byMarci J. Swede, PhD, Chair Department of Health Sciences
“The care of the sick unfolds in stories” – Rita Charon, MD, Ph. D. Columbia University School of Medicine
A teenage girl and her mother walk into the urgent care clinic. The teen is feverish with a sore throat. A quick exam and a throat swab and the results are clear: strep throat. The doctor reassures her, “It’s a common illness and with antibiotics you’ll be fine.” He then asks one follow-up question, “Are you on birth control pills?” Looking down at her chart, he is busy writing and doesn’t notice that she blushes, looks quickly at her mother, before mumbling, “No.”
She’s lying, of course.
What the doctor didn’t notice is that she’s embarrassed to admit in front of her mother that she got birth control pills while at college. What the teen doesn’t know is that antibiotics can reduce the effectiveness of the pill and she should use backup birth control. The doctor doesn’t pursue it because he missed the signs that her story wasn’t complete. She now runs the risk of getting pregnant.
Did the doctor do the right test? Did he make the right diagnosis? Will the medication cure her illness? All, yes. But did he deliver good medicine? Maybe not.
The field of medicine emerged from a desperate need to cure disease and treat injury, by focusing on the things that could go wrong in the body. Modern medicine is firmly rooted in the science and a deep understanding of the human body in all its complexity. We demand solid evidence and proof that medications and treatments are actually effective against the illness they claim to cure. Modern medicine is truly one of society’s biggest wins.
But over time it became clear that to practice truly effective medicine, medical professionals needed to learn how to look at more than just symptoms, pathologies, and diseases. They needed to pay attention to the entire person, and gather all the information they could about a patient. What might be going on in their lives that could get in the way of the treatment? What unspoken piece of information might make the diagnosis easier to get to? Doctors had to hear and see the whole story to deliver the kind of care that can truly transform lives. They needed humanity and empathy together with science. From this need emerged the field of Narrative Medicine.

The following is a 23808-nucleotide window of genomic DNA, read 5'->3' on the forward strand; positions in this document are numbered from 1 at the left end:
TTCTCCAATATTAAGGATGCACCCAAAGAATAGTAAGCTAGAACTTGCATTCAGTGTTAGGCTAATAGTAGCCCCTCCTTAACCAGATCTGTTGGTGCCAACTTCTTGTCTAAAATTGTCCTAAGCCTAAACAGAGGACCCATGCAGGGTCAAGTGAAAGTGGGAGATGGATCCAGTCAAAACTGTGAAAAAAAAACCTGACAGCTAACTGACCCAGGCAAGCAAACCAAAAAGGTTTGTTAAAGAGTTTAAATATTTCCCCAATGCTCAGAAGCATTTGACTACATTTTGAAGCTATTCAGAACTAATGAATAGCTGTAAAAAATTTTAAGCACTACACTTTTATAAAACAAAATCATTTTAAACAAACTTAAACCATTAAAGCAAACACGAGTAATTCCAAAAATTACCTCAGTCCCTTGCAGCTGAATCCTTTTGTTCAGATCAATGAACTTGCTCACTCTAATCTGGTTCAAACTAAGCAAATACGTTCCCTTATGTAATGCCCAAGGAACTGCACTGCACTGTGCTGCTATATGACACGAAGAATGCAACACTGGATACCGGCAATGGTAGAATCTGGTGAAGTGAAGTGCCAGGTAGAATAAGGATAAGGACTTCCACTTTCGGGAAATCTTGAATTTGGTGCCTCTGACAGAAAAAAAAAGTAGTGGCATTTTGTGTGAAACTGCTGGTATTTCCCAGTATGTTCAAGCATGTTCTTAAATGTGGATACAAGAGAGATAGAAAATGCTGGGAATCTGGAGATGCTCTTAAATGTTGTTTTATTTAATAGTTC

Narrative medicine uses the humanities to complement the sciences, in order teach healthcare providers how to help patients and their families and to help even themselves give voice to their experiences. The goal is to ensure that everyone feels valued as human beings as they go through the medical process. Healthcare students study art, poetry, music, and literature in order to develop a deep appreciation for the human condition and to connect with their own sense of empathy. They read and write narrative so that they can learn to listen to the stories their patients tell. Students learn to pay close and careful attention to all parts of their patient’s story; to both what is voiced and what is unsaid. The humanities help students humanize medicine, and ultimately makes healthcare more effective.
Many medical schools and graduate healthcare programs embrace this idea. They are incorporating “patient-centered care” or “relationship-centered care” and are using narrative medicine as part of this curriculum. Unfortunately, by the time students get to these programs, they can be closed off to learning these humanistic skills. They struggle to build effective relationships with their patients and their colleagues. Here at Post, we are trying to remedy this. The BS degree in Health Sciences has incorporated relationship-centered care and narrative medicine into the undergraduate curriculum. Health science students take all the critical sciences, but they also take health sciences and social work courses that develop these humanistic skills. They get to write narrative, explore art and poetry, and learn listening skills, cultural sensitivity, and interprofessional team skills.
It’s paying off — our data shows that senior students have increased empathy skills after taking these courses. We are hearing that professional programs are impressed when Health Sciences students come to interview. Our goal is by combining the sciences with the humanities, we can combat social inequities through transformative medicine that sees and treats the whole human being.
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